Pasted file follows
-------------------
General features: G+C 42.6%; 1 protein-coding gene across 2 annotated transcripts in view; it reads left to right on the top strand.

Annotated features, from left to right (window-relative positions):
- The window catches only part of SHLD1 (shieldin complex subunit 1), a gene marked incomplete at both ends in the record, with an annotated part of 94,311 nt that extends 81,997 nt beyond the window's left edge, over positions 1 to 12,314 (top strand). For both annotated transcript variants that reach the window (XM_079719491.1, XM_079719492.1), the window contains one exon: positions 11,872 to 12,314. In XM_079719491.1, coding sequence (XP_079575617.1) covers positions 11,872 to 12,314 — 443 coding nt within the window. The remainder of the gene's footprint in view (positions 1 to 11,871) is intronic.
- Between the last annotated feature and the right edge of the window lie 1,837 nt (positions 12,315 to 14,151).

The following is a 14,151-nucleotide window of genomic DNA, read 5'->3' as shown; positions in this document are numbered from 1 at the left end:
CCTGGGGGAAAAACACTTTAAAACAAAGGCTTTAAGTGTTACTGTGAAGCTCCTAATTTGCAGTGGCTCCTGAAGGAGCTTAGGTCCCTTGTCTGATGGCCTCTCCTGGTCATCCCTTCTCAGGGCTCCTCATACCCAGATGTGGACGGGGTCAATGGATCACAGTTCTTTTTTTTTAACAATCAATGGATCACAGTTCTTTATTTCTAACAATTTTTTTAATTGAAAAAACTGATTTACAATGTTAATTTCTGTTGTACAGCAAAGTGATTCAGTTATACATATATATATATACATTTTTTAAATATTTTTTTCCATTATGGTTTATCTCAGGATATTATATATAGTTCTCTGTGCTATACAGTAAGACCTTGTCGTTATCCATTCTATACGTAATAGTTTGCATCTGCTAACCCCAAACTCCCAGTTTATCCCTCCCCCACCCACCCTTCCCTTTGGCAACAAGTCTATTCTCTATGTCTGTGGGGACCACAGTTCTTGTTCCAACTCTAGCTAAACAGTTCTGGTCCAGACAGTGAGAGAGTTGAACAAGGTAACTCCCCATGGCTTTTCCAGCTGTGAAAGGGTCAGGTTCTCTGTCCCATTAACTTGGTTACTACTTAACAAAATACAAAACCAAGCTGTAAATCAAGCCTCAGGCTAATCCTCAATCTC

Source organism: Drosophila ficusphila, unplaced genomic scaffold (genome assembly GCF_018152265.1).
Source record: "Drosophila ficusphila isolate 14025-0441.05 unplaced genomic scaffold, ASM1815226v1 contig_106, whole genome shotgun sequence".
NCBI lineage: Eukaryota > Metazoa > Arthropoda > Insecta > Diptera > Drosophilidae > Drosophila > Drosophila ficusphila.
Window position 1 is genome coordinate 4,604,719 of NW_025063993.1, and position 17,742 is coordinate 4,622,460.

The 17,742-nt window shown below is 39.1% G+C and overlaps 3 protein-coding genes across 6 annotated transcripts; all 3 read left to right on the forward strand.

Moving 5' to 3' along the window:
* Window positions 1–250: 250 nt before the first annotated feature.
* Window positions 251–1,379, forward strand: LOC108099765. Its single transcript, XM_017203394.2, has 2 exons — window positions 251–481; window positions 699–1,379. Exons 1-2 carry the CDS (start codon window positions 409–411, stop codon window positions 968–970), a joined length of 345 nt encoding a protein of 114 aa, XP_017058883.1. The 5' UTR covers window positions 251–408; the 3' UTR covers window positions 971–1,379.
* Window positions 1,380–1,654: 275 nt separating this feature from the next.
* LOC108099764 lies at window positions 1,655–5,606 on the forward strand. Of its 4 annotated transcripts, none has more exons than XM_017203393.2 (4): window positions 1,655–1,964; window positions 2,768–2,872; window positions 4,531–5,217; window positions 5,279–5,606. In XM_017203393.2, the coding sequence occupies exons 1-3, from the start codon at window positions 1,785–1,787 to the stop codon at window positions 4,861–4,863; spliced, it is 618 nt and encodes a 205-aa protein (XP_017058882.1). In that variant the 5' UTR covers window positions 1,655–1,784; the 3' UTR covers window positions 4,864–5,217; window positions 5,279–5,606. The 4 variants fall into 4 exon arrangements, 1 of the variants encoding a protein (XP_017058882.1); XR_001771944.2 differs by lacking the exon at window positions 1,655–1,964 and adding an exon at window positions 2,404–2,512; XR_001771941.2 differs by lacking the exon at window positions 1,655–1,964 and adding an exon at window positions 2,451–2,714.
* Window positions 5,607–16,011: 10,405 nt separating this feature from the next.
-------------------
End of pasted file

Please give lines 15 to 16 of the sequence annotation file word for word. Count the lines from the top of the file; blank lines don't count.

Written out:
* Window positions 1,380–1,654: 275 nt separating this feature from the next.
* LOC108099764 lies at window positions 1,655–5,606 on the forward strand. Of its 4 annotated transcripts, none has more exons than XM_017203393.2 (4): window positions 1,655–1,964; window positions 2,768–2,872; window positions 4,531–5,217; window positions 5,279–5,606. In XM_017203393.2, the coding sequence occupies exons 1-3, from the start codon at window positions 1,785–1,787 to the stop codon at window positions 4,861–4,863; spliced, it is 618 nt and encodes a 205-aa protein (XP_017058882.1). In that variant the 5' UTR covers window positions 1,655–1,784; the 3' UTR covers window positions 4,864–5,217; window positions 5,279–5,606. The 4 variants fall into 4 exon arrangements, 1 of the variants encoding a protein (XP_017058882.1); XR_001771944.2 differs by lacking the exon at window positions 1,655–1,964 and adding an exon at window positions 2,404–2,512; XR_001771941.2 differs by lacking the exon at window positions 1,655–1,964 and adding an exon at window positions 2,451–2,714.